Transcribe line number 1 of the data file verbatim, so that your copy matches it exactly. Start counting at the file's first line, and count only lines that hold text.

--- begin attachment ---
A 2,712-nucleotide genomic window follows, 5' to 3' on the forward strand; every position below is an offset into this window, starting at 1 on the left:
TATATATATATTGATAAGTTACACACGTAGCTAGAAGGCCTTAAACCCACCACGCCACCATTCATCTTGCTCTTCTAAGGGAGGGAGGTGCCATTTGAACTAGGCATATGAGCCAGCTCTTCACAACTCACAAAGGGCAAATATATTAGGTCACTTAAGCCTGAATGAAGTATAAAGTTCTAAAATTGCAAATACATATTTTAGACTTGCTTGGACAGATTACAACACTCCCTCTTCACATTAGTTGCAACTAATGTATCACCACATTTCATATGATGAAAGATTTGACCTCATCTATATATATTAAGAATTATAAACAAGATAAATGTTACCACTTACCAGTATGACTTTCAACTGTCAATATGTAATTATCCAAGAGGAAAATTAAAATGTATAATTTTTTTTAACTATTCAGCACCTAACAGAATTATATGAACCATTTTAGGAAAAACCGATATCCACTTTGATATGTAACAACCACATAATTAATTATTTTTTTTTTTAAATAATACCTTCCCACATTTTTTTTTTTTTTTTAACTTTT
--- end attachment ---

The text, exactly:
A 2,712-nucleotide genomic window follows, 5' to 3' on the forward strand; every position below is an offset into this window, starting at 1 on the left: